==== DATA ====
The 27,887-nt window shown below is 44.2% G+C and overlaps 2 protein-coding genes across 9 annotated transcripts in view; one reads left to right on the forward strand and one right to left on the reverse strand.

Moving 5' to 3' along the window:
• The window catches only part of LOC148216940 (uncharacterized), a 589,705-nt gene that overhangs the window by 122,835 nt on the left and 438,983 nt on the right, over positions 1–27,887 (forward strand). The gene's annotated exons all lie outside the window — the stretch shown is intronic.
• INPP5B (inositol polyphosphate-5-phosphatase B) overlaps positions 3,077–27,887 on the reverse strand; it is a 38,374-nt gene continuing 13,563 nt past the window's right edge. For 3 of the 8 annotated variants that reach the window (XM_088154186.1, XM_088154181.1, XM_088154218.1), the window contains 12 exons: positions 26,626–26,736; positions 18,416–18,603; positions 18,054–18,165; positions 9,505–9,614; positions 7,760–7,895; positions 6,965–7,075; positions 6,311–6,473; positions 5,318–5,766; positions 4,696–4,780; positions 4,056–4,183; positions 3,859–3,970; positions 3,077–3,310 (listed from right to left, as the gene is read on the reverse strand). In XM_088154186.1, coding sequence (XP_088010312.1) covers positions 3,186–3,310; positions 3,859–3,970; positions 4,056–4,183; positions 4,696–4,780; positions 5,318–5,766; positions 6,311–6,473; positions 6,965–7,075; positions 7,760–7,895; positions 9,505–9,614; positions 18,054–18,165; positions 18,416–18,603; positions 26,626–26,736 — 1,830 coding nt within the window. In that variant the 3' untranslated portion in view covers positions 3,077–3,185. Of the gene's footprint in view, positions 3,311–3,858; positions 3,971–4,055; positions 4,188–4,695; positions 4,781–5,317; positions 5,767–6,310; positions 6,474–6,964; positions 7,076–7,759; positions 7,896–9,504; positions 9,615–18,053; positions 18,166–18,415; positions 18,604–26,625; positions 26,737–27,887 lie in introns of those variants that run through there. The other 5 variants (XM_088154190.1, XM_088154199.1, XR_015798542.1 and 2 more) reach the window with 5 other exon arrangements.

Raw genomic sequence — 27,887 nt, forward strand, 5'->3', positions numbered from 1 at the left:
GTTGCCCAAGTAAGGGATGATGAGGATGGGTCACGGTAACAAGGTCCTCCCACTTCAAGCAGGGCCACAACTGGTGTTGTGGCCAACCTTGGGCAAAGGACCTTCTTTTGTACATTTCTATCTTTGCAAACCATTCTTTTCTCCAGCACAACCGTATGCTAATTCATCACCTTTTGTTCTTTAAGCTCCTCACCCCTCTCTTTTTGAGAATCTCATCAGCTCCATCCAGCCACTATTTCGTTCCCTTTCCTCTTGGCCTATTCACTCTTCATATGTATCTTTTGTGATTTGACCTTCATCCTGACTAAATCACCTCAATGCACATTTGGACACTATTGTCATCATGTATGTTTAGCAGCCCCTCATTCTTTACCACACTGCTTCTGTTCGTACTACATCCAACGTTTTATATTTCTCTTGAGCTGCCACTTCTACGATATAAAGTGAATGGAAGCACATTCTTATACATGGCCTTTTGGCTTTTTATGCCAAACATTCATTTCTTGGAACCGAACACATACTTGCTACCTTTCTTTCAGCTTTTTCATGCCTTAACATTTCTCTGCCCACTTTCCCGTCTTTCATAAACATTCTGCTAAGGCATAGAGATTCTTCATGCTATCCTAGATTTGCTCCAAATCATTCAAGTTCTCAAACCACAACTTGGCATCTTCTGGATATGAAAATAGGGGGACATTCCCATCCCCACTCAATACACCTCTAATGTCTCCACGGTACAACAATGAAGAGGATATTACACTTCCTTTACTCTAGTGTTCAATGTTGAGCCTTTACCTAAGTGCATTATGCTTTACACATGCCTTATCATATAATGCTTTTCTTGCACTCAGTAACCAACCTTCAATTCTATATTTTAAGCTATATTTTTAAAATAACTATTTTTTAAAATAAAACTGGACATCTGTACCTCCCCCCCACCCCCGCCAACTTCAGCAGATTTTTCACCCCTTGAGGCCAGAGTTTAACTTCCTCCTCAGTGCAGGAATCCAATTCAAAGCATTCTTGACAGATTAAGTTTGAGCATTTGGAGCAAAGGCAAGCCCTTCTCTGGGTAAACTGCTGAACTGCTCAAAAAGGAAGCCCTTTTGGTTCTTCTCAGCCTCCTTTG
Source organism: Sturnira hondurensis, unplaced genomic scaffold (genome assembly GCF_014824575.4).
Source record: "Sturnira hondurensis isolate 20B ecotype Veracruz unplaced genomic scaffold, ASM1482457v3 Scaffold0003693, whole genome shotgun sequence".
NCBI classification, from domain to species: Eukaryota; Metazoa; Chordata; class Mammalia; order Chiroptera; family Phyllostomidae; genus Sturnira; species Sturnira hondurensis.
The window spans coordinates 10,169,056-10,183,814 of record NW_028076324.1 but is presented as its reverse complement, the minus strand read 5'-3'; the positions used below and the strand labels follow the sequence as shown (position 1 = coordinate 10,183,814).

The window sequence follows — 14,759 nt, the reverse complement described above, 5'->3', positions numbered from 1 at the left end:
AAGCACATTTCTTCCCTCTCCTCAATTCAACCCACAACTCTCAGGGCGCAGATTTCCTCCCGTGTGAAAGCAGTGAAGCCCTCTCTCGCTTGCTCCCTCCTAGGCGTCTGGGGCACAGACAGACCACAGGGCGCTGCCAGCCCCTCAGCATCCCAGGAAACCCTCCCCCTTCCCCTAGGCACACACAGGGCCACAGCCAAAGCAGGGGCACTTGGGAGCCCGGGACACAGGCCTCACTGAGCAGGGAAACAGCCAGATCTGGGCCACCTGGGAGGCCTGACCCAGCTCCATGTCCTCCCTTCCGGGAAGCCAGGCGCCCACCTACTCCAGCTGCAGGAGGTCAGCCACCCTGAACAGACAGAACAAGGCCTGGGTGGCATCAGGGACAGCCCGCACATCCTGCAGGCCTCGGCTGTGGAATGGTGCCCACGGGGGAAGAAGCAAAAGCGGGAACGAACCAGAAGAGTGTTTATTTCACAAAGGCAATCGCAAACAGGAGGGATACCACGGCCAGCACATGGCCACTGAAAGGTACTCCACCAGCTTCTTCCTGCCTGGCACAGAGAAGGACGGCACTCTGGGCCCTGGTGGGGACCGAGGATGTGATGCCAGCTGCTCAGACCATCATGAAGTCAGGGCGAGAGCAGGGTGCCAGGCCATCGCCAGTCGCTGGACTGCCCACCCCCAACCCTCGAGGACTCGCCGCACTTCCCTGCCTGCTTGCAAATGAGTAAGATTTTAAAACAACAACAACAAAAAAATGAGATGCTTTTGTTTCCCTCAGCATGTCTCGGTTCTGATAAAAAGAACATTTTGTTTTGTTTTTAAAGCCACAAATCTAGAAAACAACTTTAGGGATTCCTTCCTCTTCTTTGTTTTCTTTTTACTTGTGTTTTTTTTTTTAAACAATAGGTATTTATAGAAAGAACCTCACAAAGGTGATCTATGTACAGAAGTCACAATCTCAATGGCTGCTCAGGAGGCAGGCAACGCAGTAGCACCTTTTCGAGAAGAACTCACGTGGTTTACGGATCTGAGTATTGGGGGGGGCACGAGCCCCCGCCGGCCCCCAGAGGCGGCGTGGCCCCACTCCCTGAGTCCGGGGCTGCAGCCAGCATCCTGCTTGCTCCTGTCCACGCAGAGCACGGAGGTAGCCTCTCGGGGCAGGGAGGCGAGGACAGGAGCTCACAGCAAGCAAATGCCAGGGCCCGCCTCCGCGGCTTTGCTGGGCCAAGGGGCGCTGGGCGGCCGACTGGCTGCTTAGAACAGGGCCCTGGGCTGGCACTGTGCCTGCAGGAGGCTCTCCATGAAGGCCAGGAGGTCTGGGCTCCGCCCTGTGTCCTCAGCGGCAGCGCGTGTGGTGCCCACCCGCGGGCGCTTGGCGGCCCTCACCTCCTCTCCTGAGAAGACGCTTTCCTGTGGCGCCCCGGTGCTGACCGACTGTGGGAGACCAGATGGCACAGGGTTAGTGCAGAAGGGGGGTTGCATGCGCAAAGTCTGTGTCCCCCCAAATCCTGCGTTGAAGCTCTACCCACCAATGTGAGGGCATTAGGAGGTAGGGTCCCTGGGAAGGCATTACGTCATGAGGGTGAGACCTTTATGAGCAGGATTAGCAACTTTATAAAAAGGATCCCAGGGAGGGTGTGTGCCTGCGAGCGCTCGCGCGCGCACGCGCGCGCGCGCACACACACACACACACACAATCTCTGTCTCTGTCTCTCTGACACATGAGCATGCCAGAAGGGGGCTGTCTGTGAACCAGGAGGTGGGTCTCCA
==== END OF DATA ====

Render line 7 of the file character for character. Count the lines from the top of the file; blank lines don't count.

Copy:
Source organism: Sturnira hondurensis, unplaced genomic scaffold (genome assembly GCF_014824575.4).